Photo by Annie Spratt on Unsplash
How I met... git
When I started out as a frontend developer, I basically knew nothing about git. The online courses I took haven't covered the topic. One I took "showed" us how to host projects on GitHub, and that was all I had been left with. The fundamental concepts of version control and specifically git were simply just not taught. Git, GitHub, commit, push, what?! All I had seen was that it is omnipresent in job postings, and just felt the urge to get familiar with it if I didn't want to fall behind.
The serious problem I faced as a beginner
Even though there are tons of literature on git, I couldn't really find any piece that would approach the topic in plain English. Basically I felt that concepts are explained along their respective synonyms and I was feeling I'm just not getting any further.
Then, at my first workplace - where management was contemplating about introducing git to replace a rather outdated version control solution - I was assigned the task to introduce basic concepts to other team members. Heaven knows why it was me as the most junior team member, maybe I seemed to be the most eager. :) So I needed to do my research. Fast forward few months and a new workplace, I'm using basic git daily.
Given my above struggles, in this post, I am trying to lay down git basics in absolutely plain, say, everyday terms. This is by no way a comprehensive guide to git, please regard this post as what it is: just a small piece that makes starting your git journey a bit easier.
So what is git? Why should I care?
When you are just starting out, you might as well get along with file names such as "mySuperbCode_v1.js", "mySuperbCode_v3.js"... or commenting parts you deem unnecessary in & out. But you will soon get to a point where this all feels clumsy and unprofessional. One day you might decide to completely rewrite a function, but you mess up seriously. You just wish you could revert back to where you started before refactoring. What if you could just rollback to any previous phase of your project.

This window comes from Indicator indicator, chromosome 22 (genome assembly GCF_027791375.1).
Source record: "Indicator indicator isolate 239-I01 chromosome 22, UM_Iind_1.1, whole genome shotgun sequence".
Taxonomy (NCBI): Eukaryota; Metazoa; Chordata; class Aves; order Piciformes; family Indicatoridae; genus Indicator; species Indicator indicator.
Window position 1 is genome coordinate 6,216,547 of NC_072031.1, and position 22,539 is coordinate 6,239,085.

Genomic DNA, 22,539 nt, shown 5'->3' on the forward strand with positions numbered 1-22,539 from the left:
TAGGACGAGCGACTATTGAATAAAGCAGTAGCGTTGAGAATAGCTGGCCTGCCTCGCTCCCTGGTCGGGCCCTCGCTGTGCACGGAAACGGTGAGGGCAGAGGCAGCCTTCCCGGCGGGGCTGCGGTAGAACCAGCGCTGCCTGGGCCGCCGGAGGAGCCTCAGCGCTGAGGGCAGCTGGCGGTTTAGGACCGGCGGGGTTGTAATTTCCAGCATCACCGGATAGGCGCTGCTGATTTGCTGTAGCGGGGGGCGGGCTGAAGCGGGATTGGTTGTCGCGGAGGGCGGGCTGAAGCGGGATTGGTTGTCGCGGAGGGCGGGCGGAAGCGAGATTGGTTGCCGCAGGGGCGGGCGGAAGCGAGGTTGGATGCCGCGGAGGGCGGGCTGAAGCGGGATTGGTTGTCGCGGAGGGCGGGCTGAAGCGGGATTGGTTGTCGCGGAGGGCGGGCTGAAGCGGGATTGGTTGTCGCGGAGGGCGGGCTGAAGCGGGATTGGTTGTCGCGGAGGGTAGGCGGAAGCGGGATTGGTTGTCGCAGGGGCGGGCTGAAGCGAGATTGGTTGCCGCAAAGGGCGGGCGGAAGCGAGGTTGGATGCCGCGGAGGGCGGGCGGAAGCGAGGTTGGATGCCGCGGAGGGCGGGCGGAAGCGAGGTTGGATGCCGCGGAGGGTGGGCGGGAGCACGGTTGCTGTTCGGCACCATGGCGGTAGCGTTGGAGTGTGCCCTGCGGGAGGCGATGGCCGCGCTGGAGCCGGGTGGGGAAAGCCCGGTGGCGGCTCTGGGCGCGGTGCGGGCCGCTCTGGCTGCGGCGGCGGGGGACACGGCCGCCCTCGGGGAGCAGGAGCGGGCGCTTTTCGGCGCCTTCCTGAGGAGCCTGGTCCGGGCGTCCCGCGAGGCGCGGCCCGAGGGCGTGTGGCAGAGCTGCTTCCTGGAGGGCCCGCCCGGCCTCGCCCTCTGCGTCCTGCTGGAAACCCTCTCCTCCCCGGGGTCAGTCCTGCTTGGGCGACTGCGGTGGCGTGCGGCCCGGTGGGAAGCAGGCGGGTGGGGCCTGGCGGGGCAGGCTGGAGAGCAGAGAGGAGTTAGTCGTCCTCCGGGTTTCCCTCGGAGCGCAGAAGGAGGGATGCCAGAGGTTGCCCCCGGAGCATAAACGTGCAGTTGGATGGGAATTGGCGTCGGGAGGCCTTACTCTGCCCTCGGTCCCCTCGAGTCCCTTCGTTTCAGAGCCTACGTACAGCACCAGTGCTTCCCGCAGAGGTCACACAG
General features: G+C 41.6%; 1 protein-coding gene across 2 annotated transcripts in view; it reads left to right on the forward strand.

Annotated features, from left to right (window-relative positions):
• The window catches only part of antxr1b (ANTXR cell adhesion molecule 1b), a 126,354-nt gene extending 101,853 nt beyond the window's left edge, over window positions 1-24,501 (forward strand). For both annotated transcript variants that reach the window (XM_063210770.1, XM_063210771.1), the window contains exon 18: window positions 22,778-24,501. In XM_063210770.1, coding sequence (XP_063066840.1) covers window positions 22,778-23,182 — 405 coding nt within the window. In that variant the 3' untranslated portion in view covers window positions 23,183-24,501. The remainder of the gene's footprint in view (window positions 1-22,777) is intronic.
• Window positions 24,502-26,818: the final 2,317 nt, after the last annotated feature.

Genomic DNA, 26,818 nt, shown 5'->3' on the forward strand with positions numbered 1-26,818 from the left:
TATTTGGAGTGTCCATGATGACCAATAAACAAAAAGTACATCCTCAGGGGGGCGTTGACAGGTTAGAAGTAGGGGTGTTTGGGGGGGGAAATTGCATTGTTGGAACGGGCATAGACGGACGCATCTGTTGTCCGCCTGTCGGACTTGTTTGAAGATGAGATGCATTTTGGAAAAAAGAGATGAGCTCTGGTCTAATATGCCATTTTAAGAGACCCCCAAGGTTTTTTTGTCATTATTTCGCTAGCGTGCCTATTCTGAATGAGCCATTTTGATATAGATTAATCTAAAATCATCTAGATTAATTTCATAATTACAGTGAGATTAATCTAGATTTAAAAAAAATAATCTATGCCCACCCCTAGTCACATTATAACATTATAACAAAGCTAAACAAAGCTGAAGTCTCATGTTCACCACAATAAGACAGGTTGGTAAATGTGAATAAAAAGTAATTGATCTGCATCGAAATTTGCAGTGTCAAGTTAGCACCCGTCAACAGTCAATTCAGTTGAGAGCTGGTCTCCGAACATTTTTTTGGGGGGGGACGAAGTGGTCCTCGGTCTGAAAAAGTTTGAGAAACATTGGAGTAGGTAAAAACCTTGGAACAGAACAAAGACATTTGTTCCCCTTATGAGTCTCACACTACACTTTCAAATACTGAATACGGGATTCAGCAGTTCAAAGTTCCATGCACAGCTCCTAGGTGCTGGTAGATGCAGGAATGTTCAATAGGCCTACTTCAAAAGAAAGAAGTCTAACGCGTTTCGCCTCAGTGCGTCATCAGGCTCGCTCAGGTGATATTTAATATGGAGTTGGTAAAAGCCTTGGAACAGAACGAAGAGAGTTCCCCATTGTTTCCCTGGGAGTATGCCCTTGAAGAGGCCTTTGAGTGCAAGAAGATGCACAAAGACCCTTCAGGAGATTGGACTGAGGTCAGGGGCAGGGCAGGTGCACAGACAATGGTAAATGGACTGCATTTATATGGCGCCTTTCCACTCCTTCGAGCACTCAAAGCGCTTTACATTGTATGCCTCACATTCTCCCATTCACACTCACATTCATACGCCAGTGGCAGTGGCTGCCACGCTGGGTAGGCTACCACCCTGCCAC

You will also get to a point in your career where you will be working in a professional environment, where different states of the same project need to co-exist (ie. developer version vs. live version or separated "units" for developing relatively independent new feature sets). Handling a codebase like this would soon turn into an unmanageable mess without version control.
I want it all, I want it now
Let's dive in. :)
Broadly speaking, there are two distinct concepts of version control, "delta" and "snapshot". The "delta" approach means that the changes in each file are controlled. While with a "snapshot" based approach, all states of the whole project are kept track of.
Bear with me here and let me explain this with the analogy of photographing a dancer.
Photo by David Hoffmann on Unsplash
How would you photograph this dancer? You may choose to separately catch all movements of each bodypart. That is:
Sure, you can definitely store all these photos. But will you know how they match together for any arbitrary moment in time? Where the fingers were pointing at 0:15? The feet position only changed at 0:35, but what were the fingers doing at that time? It would be absolutely hard to follow.
Sure, we can do better than this, because we have the right tools! Imagine that you are taking a photo in burst mode with your camera. Within your chosen timeframe and with your chosen frequency, each second is captured, and matching body part states are synchronized second by second, movement by movement. If you create photo in burst mode, you could have one picture for each second. And each picture tells you the position of ALL bodyparts at any given moment. Now, this is what we are looking for, and this is the advantage of the "snapshot" based approach in version control. (Now, I know that a second is way too much time in photography, but you get the idea :) ).
Status is retraceable for any given moment in time - for us, this means any given state of a project.
...contrary to a change-only based approach: (imagine that FileA, FileB etc. are different body parts of the dancer - you have no information of body part representing "FileB" at, say, 0:02 and 0:03).
...and now, thinking back to movement photography:
I hope I could bring this concept closer, and you will go on with your git journey way easier! :)